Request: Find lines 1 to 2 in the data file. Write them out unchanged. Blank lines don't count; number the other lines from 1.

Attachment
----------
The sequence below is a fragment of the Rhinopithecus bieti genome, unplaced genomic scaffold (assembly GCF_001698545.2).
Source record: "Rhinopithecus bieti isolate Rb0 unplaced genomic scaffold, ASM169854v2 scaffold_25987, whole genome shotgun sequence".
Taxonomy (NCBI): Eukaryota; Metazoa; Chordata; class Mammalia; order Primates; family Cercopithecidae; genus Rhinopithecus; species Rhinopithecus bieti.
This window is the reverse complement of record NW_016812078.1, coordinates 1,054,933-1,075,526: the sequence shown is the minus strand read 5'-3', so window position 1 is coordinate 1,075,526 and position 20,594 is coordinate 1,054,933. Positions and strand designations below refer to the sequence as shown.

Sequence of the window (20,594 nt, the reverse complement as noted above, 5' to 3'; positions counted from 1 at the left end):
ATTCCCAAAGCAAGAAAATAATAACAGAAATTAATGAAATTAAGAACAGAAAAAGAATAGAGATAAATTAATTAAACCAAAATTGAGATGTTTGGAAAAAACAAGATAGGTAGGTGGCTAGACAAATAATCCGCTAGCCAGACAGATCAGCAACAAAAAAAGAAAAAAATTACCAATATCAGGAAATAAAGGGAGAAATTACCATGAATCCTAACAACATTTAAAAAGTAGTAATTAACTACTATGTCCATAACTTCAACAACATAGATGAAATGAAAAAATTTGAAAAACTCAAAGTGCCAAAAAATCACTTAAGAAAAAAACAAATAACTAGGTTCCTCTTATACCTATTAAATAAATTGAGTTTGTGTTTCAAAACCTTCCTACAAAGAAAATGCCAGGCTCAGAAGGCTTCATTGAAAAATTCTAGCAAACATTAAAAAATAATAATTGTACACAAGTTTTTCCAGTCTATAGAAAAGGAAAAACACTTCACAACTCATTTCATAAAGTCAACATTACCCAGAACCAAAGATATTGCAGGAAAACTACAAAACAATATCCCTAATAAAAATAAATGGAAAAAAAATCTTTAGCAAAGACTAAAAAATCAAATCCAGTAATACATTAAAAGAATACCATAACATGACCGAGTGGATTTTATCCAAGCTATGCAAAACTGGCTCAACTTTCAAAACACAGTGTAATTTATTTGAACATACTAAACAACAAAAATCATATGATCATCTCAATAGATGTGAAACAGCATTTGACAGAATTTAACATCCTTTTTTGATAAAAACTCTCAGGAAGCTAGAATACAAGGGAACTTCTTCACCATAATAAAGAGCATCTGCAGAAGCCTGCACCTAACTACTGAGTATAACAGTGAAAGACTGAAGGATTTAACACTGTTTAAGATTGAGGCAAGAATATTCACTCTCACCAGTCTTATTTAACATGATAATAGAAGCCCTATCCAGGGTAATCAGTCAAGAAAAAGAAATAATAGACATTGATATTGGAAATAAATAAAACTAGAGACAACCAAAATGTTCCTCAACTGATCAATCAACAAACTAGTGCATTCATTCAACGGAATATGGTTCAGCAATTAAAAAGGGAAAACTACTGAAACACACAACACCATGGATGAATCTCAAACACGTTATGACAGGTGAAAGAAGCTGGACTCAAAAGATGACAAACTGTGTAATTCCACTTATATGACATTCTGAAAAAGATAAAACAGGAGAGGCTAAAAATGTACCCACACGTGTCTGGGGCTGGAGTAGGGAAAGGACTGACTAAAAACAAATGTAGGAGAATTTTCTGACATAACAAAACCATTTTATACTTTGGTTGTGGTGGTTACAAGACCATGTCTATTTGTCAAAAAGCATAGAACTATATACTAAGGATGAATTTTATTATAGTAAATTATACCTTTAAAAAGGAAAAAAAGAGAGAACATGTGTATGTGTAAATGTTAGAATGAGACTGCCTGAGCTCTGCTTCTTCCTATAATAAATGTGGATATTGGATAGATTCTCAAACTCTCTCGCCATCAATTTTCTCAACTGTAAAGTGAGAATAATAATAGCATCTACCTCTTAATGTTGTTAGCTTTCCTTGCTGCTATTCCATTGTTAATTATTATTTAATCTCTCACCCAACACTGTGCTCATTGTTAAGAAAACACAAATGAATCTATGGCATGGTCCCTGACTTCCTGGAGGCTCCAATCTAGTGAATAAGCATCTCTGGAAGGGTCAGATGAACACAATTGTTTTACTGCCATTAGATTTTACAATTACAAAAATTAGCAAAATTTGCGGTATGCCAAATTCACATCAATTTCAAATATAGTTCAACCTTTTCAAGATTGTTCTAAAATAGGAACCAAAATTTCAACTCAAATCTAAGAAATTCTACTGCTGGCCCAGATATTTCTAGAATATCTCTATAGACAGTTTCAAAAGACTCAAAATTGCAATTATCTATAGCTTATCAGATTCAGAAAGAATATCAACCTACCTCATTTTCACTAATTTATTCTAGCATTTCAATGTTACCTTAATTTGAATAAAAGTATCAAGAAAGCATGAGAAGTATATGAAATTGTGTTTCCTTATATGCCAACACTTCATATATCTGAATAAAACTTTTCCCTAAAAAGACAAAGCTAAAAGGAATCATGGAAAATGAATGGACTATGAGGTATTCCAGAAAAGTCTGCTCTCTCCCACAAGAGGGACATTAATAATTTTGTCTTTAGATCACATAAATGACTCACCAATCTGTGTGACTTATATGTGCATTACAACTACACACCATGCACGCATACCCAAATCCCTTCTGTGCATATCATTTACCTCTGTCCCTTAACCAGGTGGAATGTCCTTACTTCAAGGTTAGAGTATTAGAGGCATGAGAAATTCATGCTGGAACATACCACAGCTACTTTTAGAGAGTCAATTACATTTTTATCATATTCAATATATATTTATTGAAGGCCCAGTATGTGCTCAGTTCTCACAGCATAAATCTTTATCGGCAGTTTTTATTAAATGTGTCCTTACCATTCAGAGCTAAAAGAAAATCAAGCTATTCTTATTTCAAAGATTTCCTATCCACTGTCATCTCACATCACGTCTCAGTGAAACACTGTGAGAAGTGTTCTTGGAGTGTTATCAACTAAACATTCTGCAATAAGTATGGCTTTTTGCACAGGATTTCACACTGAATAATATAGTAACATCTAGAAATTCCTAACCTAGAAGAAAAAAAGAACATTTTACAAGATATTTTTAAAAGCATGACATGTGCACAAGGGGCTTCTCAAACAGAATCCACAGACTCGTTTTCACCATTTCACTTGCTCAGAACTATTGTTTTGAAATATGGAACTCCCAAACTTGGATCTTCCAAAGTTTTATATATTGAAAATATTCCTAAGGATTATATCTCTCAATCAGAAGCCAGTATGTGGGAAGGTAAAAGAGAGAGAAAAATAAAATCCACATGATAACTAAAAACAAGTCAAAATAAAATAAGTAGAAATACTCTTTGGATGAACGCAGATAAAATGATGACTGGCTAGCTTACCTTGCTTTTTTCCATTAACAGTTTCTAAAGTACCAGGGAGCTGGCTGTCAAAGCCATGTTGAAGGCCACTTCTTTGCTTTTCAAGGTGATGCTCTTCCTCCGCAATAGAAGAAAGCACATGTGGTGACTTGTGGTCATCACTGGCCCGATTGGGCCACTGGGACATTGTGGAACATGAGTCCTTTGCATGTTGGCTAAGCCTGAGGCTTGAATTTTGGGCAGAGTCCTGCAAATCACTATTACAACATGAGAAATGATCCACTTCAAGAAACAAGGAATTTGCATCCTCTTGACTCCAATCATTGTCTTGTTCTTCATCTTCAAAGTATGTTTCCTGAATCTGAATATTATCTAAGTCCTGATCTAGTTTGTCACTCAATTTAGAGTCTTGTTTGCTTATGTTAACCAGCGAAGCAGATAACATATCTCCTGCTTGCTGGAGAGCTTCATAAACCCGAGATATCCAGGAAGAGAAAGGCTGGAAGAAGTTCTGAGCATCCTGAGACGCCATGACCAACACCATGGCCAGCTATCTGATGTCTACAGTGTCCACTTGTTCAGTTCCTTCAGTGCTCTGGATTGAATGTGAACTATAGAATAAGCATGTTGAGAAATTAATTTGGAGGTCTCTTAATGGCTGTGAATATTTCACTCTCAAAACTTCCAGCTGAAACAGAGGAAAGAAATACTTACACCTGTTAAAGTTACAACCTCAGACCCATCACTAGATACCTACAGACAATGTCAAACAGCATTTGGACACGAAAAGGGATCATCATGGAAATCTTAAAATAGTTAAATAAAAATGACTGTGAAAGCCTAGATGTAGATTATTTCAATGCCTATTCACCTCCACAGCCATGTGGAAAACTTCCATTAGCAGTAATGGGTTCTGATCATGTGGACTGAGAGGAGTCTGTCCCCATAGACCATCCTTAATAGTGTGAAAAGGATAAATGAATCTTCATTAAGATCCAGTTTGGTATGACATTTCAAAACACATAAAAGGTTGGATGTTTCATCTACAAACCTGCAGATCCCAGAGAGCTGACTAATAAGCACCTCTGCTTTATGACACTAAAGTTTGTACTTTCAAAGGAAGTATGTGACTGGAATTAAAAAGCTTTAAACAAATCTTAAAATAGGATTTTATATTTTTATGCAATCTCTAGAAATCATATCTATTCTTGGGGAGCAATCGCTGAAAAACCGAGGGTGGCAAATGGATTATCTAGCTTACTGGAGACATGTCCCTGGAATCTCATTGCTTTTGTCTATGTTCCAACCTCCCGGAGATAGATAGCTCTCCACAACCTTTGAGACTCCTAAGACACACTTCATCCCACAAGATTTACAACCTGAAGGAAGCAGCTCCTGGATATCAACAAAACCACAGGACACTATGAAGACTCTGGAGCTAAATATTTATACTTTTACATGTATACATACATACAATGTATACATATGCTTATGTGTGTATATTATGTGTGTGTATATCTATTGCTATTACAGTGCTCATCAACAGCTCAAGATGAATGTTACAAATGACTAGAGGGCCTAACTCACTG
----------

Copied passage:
The sequence below is a fragment of the Rhinopithecus bieti genome, unplaced genomic scaffold (assembly GCF_001698545.2).
Source record: "Rhinopithecus bieti isolate Rb0 unplaced genomic scaffold, ASM169854v2 scaffold_25987, whole genome shotgun sequence".